To say the least, cyber-resilience is a fashionable concept. The number of client requests on the topic has exploded this year: framing studies, program structuring, strategy definition, etc. Major accounts are currently multiplying initiatives. Paradoxically, the definition and scope of application of cyber-resilience is still unclear for most companies (for example, is cyber security included in cyber-resilience?). This article aims to shed light on the debate by providing some tips that have proven successful in the field.
Identification and mapping of key processes
Let’s start with a definition from the regulator: the European Central Bank defines cyber-resilience as the ability to protect oneself and to quickly resume activities in the event of a successful cyber-attack. This definition has led many companies to adopt a 360° vision on the topic (prevention, crisis management, reconstruction, business continuity, etc.) through the prism of a concrete cyber-attack on key business processes. The novelty lies above all in the fact that all the analysis is focused on critical business chains, even though it is still necessary to know them. Identifying and mapping key processes is often the most complex part of a Cyber Resilience Program. Unfortunately, there is no systematic method: a list drawn up by the Risk Department, a decision by the Director of Operations, recycling of business impact analyses (BIA), criteria established during regulatory audits, etc. One thing is certain, this list cannot be drawn up by the cybersecurity team in its own corner and requires the involvement of the business lines as early as possible in the process.
Analyzing the cyber-resilience of a business chain: the A.R.M. method
The cyber-resilience of a business chain can be improved by acting on several parameters: 1/ avoidance of the attack, 2/ rapid reconstruction, 3/ maintenance of business activity during the attack. As a result, many companies have structured their Cyber Resilience Program around 3 indicators: A (AVOID), R (RECOVER) and M (MAINTAIN), making it possible to target one threat at a time. Of course, most current initiatives are working on Ransomware scenarios (Ryuk, Maze, Sodinokibi, etc.).
A – AVOID
The first step is to assess the level of resistance of business chains to the feared cyber threats. The ATT&CK Framework is increasingly used here and this indicator can simply correspond to the percentage of techniques used by the attacker against which the business chain is protected (for example, the chain is protected against 60% of the attack techniques used by the ransomware groups of the moment). The level of assurance required differs from one company to another: even if most companies still work via self-declaration, it is possible to integrate a review of evidence or Redteam audits into the approach to make the results more reliable.
R – RECOVER
The second step requires assessing the reconstruction time of the business chain in the event of an attack (for example, the chain can be reassembled in 9 hours after a ransomware attack). This time can obviously be different from one attack to another: destruction often restricted to Microsoft systems, possibility to use backups or not, integrity checks necessary after reconstruction, etc. This requires a detailed analysis of the impacts of each attack studied. Be careful, when mapping, it is necessary to consider the reconstruction of ALL the assets impacted by the attack. It is often observed that a few specific assets can double or triple the overall reconstruction time. Here again, the level of insurance required differs from one company to another: it is possible to work on paper, but the real reconstruction test is clearly the best option for reassurance.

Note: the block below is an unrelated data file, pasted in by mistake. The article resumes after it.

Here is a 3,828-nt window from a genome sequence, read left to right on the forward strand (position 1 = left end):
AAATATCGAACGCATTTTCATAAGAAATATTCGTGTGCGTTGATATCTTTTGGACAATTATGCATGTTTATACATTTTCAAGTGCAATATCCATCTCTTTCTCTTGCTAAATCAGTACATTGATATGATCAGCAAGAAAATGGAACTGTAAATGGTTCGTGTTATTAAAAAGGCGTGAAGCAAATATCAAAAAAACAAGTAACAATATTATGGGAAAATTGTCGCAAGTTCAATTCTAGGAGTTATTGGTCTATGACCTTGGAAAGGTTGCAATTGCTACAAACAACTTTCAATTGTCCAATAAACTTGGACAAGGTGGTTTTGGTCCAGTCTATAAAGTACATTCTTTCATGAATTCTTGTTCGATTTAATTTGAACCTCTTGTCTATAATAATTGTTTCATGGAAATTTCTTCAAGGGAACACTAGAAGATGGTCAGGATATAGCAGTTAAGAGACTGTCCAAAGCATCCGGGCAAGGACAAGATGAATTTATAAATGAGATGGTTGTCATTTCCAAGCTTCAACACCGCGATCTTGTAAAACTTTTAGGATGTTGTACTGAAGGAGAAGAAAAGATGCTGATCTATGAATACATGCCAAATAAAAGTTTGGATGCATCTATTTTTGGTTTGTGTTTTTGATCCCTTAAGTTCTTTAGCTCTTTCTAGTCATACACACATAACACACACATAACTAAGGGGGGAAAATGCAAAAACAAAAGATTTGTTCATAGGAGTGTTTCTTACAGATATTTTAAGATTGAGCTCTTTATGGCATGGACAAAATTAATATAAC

R – MAINTAIN
The last step requires assessing the ability of the business lines to work in a degraded mode before returning to normal. This is a purely business indicator, which obviously differs from one sector and chain to another: it can be a question of transactions, reception of parcels or number of passengers depending on the sector and the chosen chain. To calculate it, it is necessary to work with the business on the assumption of long-term unavailability of the critical chain and to evaluate the percentage of the activity that can be delivered in another way. To understand the approach in a theoretical, and deliberately provocative way: does a business process vulnerable to a cyberattack, but whose activity can be maintained without an IS for a few days, really need to increase investments in cybersecurity? This is the type of topic that a Cyber Resilience Program must be able to arbitrate.
Most Cyber Resilience Strategies and Programs on the market obviously embrace this recurring assessment phase, adding over the years cyber threats and business chains to be analyzed. At the same time, they are managing a series of cybersecurity, IT and business projects to increase the level of resilience. The most mature Programs also maintain catalogs of solutions to speed up the process and improve the scoring of the various business lines (data safes, standardized backups, market partnerships, shared business fallback solutions, etc.).
As we have seen, a cyber-resilience strategy involves multiple skills: the cybersecurity department to select threats and assess the robustness of chains, the business lines to select critical chains and work on business continuity, IT and the Business Continuity Plan (BCP) for crisis management and assessment of reconstruction capacities. The best solution is to host this type of Program directly at the Operations Department level, in order to influence all these channels. However, these Programs are currently structured at the level of the CISO or the Risk Management Department. The key in this case is to deploy effective governance that allows all stakeholders to remain within their area of expertise.